Data About Execution Plans

SQL Server 2005, SQL Server 2008, SQL Server 2012, SQL Server 2014, SQL Server 2016
If you look at the Properties for the first operator of a graphical execution plan, you get all sorts of great information. I've talked about the data available there and how important it is in this older post. Checking out the properties of a plan you're working on is a fundamental part of tuning that plan. What happens when you don't know which plan you should be working on? What do you do, for example, if you want to see all the plans that are currently using ARITHABORT=FALSE or some other plan affecting setting? The "easy" answer to this question is to run an XQuery against the XML of the query plan itself. You can identify these properties and retrieve the appropriate values from within the plan. However, XQuery consumes quite a…
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Query Store and What Happened Earlier On Your Server

SQL Server 2016, TSQL
Here's a great question I received: We had a problem at 9:02 AM this morning, but we're not sure what happened. Can Query Store tell us? My first blush response is, no. Not really. Query Store keeps aggregate performance metrics about the queries on the database where Query Store is enabled. Aggregation means that we can't tell you what happened with an individual call at 9:02 AM... Well, not entirely true. The aggregations that Query Store keeps are actually broken up into intervals that you can control. The default interval is 60 minutes. This means that the information stored in the DMV covers sets of intervals. This means that if, at 9:02AM, you had a query, or queries, that ran considerably longer than normal, you may be able to take a look…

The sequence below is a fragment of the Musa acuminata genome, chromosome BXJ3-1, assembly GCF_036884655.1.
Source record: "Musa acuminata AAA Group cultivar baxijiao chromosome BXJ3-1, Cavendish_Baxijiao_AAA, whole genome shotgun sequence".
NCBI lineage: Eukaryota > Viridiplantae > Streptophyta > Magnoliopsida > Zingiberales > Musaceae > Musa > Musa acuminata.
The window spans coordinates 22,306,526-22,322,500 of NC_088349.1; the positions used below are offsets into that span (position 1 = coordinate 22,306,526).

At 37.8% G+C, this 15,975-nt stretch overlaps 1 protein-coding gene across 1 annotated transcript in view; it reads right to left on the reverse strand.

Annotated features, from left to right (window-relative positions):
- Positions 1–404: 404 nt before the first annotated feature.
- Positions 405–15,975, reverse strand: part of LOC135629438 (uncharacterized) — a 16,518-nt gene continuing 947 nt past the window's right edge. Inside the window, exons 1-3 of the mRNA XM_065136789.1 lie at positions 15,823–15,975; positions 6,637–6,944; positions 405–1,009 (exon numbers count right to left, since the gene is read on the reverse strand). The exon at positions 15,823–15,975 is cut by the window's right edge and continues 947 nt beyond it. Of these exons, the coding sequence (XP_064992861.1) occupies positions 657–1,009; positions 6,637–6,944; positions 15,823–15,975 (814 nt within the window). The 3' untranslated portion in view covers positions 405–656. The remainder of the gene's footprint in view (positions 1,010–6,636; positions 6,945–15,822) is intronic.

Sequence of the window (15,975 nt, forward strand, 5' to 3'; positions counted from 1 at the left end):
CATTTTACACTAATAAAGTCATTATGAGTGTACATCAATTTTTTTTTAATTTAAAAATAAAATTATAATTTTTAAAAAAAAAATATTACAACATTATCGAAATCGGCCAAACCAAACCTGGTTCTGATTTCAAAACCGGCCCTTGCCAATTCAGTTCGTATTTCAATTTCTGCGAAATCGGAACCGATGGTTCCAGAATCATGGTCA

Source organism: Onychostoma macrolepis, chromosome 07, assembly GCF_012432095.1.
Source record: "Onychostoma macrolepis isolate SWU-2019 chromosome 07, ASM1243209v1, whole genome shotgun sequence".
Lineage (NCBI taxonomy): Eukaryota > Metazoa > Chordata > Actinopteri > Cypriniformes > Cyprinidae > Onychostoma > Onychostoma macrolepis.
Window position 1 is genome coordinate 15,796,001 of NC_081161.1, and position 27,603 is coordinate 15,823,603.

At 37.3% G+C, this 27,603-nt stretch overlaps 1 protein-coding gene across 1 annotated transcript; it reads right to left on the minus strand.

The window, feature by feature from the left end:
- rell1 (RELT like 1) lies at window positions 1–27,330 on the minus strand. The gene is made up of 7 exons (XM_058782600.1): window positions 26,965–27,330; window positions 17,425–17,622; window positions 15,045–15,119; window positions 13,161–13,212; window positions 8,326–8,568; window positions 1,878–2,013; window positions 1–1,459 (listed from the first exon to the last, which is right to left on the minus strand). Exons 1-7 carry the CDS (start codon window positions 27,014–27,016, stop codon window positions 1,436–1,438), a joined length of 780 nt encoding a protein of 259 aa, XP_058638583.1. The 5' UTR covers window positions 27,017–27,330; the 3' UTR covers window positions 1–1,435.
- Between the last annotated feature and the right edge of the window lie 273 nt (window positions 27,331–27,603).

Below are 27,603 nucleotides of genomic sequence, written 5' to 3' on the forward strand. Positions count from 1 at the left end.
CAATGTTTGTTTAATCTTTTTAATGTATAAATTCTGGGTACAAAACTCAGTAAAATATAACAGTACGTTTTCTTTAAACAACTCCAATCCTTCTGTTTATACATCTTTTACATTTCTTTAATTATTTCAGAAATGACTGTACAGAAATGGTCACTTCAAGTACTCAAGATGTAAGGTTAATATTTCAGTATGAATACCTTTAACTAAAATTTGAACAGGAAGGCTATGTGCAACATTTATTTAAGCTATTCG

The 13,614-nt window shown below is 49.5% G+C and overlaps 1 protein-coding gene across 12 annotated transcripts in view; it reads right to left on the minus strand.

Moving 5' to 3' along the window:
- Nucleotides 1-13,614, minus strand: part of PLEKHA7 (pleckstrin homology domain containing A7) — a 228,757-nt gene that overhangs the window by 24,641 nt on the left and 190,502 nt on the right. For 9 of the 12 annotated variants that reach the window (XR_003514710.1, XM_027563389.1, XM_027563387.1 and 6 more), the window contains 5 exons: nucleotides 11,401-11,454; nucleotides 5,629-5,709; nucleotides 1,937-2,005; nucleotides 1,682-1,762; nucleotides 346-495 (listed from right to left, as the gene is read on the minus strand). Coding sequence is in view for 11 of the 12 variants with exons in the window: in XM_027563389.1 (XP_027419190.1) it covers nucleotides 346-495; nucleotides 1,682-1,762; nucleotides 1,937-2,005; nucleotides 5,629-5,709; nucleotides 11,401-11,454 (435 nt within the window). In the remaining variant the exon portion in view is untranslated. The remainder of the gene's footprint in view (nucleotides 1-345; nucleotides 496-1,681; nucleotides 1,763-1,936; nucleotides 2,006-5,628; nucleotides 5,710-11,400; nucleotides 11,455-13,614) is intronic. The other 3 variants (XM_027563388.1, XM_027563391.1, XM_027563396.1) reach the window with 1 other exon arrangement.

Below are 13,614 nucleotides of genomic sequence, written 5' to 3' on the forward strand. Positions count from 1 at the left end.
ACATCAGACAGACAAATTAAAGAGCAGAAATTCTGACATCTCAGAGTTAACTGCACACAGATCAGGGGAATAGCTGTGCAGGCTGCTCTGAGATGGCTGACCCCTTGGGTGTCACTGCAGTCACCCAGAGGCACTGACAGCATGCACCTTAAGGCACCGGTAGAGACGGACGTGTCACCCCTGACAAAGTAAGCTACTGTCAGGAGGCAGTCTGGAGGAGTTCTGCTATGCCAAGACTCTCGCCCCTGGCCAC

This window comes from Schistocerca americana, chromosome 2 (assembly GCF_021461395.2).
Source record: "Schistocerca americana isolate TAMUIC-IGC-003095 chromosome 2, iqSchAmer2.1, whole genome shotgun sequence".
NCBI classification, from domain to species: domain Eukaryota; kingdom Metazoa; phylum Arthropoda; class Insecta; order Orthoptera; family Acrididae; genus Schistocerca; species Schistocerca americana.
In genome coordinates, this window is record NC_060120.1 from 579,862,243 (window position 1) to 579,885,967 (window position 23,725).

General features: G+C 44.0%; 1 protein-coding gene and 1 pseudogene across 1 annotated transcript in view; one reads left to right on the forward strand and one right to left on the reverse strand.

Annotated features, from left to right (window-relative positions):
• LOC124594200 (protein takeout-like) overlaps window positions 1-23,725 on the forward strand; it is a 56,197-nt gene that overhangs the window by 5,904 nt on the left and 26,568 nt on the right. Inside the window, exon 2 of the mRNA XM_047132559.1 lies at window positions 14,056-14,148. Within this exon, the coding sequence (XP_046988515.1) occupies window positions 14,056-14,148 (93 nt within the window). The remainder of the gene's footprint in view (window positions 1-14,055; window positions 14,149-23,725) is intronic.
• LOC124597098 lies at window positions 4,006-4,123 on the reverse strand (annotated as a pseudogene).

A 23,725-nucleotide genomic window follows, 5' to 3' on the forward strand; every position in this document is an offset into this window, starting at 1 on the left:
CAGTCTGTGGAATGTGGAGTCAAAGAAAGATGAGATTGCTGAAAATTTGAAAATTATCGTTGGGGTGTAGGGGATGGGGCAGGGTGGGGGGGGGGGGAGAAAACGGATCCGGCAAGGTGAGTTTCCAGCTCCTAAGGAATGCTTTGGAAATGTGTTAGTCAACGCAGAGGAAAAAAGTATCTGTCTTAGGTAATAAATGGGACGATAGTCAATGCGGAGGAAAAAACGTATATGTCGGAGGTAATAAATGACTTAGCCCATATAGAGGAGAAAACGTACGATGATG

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Customizing Your Azure Portal

Azure
Not all of us are going to use Azure in the same way. That's just common sense. Therefore, not all of us are going to want it to look the same. Here's a default view of the portal for a login I created within my own domain: You can contrast that with this login to my portal that I use for most of my testing and training (this isn't my company's production or development portal, which looks still more different): Clicking on either of these will open them so you can look at details. Not only are the color schemes different, but you'll note that the selection lists on the left are different as are the grids on the dashboard. All this can be customized for each login, and, within…
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Monitoring for Timeouts

SQL Server 2012, SQL Server 2014, TSQL
The question came up at SQL Rally, "Can you use Extended Events to monitor for query timeouts?" My immediate response was yes... and then I stood there trying to think of exactly how I'd do it. Nothing came quickly to mind. So, I promised to track down the answer and post it to the blog. My first thought is to use the Causality Tracking feature to find all the places where you have a sql_batch_starting without a sql_batch_completed (or the same thing with rpc calls). And you know what, that would work. But, before I got too deep in trying to write the query that would find all the mismatched attach_activity_id values that have a sequence of 1, but not one of 2, I did some additional reading. Seems there's…
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More Azure Goodies

Azure
Microsoft keeps sneaking little things under the door for Windows Azure SQL Database. This time it's a couple of new views, a system view and a Dynamic Management View (DMV); sys.resource_stats and sys.dm_operation_stats. But, I also learned another fun fact, not all this stuff rolls out at the same speed. For example, if I run sys.resource_stats on a database on a server located in the North Central US data center, the output looks like this: But, if I run the same query against the same view with a database in a data center in East Asia (I experiment with where I put things), it looks like this (click on it to expand it, probably want to do that into a second tab or window so you can refer to it…